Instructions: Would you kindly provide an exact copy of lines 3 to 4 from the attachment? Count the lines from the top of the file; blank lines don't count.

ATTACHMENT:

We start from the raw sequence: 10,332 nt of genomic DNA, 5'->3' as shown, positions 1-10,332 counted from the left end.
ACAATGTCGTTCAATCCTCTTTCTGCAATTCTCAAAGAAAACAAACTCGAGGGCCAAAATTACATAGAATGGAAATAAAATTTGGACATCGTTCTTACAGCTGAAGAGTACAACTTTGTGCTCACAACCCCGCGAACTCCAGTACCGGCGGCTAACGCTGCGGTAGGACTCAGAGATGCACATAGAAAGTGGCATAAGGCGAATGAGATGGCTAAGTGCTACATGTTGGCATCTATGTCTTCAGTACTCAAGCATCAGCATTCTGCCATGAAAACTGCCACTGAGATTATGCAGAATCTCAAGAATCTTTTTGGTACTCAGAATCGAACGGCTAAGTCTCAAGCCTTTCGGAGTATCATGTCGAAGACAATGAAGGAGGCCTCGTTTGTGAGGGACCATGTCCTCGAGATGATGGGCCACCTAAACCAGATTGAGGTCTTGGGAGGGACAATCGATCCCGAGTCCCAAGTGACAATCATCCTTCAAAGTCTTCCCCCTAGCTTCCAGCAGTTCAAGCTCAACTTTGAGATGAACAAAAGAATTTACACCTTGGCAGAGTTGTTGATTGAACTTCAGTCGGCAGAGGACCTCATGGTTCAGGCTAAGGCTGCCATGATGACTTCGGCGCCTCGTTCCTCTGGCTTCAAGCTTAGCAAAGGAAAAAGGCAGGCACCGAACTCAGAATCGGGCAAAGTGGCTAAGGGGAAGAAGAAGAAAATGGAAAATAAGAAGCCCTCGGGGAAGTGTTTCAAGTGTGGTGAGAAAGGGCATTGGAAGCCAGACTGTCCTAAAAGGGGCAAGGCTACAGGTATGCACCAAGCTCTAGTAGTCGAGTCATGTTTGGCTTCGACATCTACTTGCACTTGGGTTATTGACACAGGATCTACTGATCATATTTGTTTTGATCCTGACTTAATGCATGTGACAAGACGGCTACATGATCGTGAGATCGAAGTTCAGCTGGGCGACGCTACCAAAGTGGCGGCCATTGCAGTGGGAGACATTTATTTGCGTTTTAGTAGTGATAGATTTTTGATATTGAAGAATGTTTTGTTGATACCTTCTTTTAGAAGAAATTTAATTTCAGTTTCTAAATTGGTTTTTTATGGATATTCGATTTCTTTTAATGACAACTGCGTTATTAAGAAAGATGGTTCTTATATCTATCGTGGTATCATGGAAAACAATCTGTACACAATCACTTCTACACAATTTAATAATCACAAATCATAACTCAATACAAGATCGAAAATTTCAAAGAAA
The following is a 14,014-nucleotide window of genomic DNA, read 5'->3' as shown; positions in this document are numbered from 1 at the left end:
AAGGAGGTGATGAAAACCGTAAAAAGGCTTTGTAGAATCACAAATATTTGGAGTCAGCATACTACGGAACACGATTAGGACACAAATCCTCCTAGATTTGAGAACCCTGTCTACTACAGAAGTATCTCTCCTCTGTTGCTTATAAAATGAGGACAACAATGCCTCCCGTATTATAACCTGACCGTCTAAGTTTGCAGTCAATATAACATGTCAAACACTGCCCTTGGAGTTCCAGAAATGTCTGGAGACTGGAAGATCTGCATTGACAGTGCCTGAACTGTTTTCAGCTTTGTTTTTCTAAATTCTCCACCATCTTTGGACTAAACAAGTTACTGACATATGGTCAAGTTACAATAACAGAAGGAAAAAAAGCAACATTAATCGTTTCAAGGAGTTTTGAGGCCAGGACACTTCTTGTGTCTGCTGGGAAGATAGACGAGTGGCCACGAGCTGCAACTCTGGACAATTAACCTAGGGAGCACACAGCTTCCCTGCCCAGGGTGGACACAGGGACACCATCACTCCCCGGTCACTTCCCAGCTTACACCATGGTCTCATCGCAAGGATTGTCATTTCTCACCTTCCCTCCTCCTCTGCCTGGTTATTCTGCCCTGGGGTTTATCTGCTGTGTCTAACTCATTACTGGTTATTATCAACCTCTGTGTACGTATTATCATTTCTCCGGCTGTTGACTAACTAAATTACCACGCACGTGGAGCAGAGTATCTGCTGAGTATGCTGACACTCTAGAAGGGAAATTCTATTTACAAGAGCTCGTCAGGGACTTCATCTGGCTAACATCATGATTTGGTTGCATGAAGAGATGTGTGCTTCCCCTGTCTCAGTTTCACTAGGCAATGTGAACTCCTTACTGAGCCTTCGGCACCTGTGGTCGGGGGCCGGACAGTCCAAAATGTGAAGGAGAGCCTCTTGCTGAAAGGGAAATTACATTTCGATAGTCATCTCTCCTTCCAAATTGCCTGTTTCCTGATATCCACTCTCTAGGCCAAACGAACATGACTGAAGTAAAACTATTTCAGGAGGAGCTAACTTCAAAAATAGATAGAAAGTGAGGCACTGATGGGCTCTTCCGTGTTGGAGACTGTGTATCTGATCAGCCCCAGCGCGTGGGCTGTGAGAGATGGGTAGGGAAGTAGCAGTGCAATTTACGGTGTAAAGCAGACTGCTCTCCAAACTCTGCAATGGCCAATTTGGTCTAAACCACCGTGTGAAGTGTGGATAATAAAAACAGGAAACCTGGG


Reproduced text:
The following is a 14,014-nucleotide window of genomic DNA, read 5'->3' as shown; positions in this document are numbered from 1 at the left end:
AAGGAGGTGATGAAAACCGTAAAAAGGCTTTGTAGAATCACAAATATTTGGAGTCAGCATACTACGGAACACGATTAGGACACAAATCCTCCTAGATTTGAGAACCCTGTCTACTACAGAAGTATCTCTCCTCTGTTGCTTATAAAATGAGGACAACAATGCCTCCCGTATTATAACCTGACCGTCTAAGTTTGCAGTCAATATAACATGTCAAACACTGCCCTTGGAGTTCCAGAAATGTCTGGAGACTGGAAGATCTGCATTGACAGTGCCTGAACTGTTTTCAGCTTTGTTTTTCTAAATTCTCCACCATCTTTGGACTAAACAAGTTACTGACATATGGTCAAGTTACAATAACAGAAGGAAAAAAAGCAACATTAATCGTTTCAAGGAGTTTTGAGGCCAGGACACTTCTTGTGTCTGCTGGGAAGATAGACGAGTGGCCACGAGCTGCAACTCTGGACAATTAACCTAGGGAGCACACAGCTTCCCTGCCCAGGGTGGACACAGGGACACCATCACTCCCCGGTCACTTCCCAGCTTACACCATGGTCTCATCGCAAGGATTGTCATTTCTCACCTTCCCTCCTCCTCTGCCTGGTTATTCTGCCCTGGGGTTTATCTGCTGTGTCTAACTCATTACTGGTTATTATCAACCTCTGTGTACGTATTATCATTTCTCCGGCTGTTGACTAACTAAATTACCACGCACGTGGAGCAGAGTATCTGCTGAGTATGCTGACACTCTAGAAGGGAAATTCTATTTACAAGAGCTCGTCAGGGACTTCATCTGGCTAACATCATGATTTGGTTGCATGAAGAGATGTGTGCTTCCCCTGTCTCAGTTTCACTAGGCAATGTGAACTCCTTACTGAGCCTTCGGCACCTGTGGTCGGGGGCCGGACAGTCCAAAATGTGAAGGAGAGCCTCTTGCTGAAAGGGAAATTACATTTCGATAGTCATCTCTCCTTCCAAATTGCCTGTTTCCTGATATCCACTCTCTAGGCCAAACGAACATGACTGAAGTAAAACTATTTCAGGAGGAGCTAACTTCAAAAATAGATAGAAAGTGAGGCACTGATGGGCTCTTCCGTGTTGGAGACTGTGTATCTGATCAGCCCCAGCGCGTGGGCTGTGAGAGATGGGTAGGGAAGTAGCAGTGCAATTTACGGTGTAAAGCAGACTGCTCTCCAAACTCTGCAATGGCCAATTTGGTCTAAACCACCGTGTGAAGTGTGGATAATAAAAACAGGAAACCTGGG